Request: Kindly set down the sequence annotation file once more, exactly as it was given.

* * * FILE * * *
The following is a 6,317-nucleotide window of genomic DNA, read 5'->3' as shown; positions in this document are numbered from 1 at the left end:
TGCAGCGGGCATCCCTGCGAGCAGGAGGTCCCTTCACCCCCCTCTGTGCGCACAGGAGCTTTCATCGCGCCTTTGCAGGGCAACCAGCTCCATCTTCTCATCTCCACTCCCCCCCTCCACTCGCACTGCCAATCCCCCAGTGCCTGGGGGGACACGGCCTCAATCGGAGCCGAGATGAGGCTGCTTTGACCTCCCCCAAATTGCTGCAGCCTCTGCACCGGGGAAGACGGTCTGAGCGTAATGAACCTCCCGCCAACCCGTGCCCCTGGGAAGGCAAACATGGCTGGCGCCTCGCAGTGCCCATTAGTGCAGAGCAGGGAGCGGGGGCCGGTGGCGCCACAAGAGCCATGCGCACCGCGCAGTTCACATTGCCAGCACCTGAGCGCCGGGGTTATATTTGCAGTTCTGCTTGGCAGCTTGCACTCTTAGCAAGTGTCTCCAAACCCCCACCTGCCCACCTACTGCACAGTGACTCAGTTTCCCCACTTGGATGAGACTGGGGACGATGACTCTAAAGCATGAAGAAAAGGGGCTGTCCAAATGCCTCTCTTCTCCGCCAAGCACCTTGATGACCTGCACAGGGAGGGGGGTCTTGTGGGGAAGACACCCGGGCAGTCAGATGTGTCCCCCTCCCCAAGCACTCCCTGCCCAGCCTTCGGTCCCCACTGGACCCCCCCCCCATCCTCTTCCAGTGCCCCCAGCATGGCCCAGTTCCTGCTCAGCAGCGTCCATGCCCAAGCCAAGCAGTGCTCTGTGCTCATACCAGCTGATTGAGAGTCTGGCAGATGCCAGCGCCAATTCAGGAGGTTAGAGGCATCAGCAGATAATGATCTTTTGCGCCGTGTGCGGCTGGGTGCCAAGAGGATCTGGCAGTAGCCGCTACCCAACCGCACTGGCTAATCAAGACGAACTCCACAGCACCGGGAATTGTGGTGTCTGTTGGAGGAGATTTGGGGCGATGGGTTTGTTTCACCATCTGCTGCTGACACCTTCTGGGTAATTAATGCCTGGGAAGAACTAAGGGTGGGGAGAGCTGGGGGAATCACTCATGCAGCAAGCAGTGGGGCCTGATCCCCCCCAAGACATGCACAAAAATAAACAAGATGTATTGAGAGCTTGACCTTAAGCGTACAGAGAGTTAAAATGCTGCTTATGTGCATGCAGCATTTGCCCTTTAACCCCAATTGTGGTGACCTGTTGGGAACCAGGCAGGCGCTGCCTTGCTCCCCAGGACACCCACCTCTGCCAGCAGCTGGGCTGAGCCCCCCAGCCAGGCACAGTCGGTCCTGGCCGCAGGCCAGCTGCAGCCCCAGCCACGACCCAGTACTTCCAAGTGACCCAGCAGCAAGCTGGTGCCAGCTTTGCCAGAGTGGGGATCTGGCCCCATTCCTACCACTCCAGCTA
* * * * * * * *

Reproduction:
The following is a 6,317-nucleotide window of genomic DNA, read 5'->3' as shown; positions in this document are numbered from 1 at the left end:
TGCAGCGGGCATCCCTGCGAGCAGGAGGTCCCTTCACCCCCCTCTGTGCGCACAGGAGCTTTCATCGCGCCTTTGCAGGGCAACCAGCTCCATCTTCTCATCTCCACTCCCCCCCTCCACTCGCACTGCCAATCCCCCAGTGCCTGGGGGGACACGGCCTCAATCGGAGCCGAGATGAGGCTGCTTTGACCTCCCCCAAATTGCTGCAGCCTCTGCACCGGGGAAGACGGTCTGAGCGTAATGAACCTCCCGCCAACCCGTGCCCCTGGGAAGGCAAACATGGCTGGCGCCTCGCAGTGCCCATTAGTGCAGAGCAGGGAGCGGGGGCCGGTGGCGCCACAAGAGCCATGCGCACCGCGCAGTTCACATTGCCAGCACCTGAGCGCCGGGGTTATATTTGCAGTTCTGCTTGGCAGCTTGCACTCTTAGCAAGTGTCTCCAAACCCCCACCTGCCCACCTACTGCACAGTGACTCAGTTTCCCCACTTGGATGAGACTGGGGACGATGACTCTAAAGCATGAAGAAAAGGGGCTGTCCAAATGCCTCTCTTCTCCGCCAAGCACCTTGATGACCTGCACAGGGAGGGGGGTCTTGTGGGGAAGACACCCGGGCAGTCAGATGTGTCCCCCTCCCCAAGCACTCCCTGCCCAGCCTTCGGTCCCCACTGGACCCCCCCCCCATCCTCTTCCAGTGCCCCCAGCATGGCCCAGTTCCTGCTCAGCAGCGTCCATGCCCAAGCCAAGCAGTGCTCTGTGCTCATACCAGCTGATTGAGAGTCTGGCAGATGCCAGCGCCAATTCAGGAGGTTAGAGGCATCAGCAGATAATGATCTTTTGCGCCGTGTGCGGCTGGGTGCCAAGAGGATCTGGCAGTAGCCGCTACCCAACCGCACTGGCTAATCAAGACGAACTCCACAGCACCGGGAATTGTGGTGTCTGTTGGAGGAGATTTGGGGCGATGGGTTTGTTTCACCATCTGCTGCTGACACCTTCTGGGTAATTAATGCCTGGGAAGAACTAAGGGTGGGGAGAGCTGGGGGAATCACTCATGCAGCAAGCAGTGGGGCCTGATCCCCCCCAAGACATGCACAAAAATAAACAAGATGTATTGAGAGCTTGACCTTAAGCGTACAGAGAGTTAAAATGCTGCTTATGTGCATGCAGCATTTGCCCTTTAACCCCAATTGTGGTGACCTGTTGGGAACCAGGCAGGCGCTGCCTTGCTCCCCAGGACACCCACCTCTGCCAGCAGCTGGGCTGAGCCCCCCAGCCAGGCACAGTCGGTCCTGGCCGCAGGCCAGCTGCAGCCCCAGCCACGACCCAGTACTTCCAAGTGACCCAGCAGCAAGCTGGTGCCAGCTTTGCCAGAGTGGGGATCTGGCCCCATTCCTACCACTCCAGCTA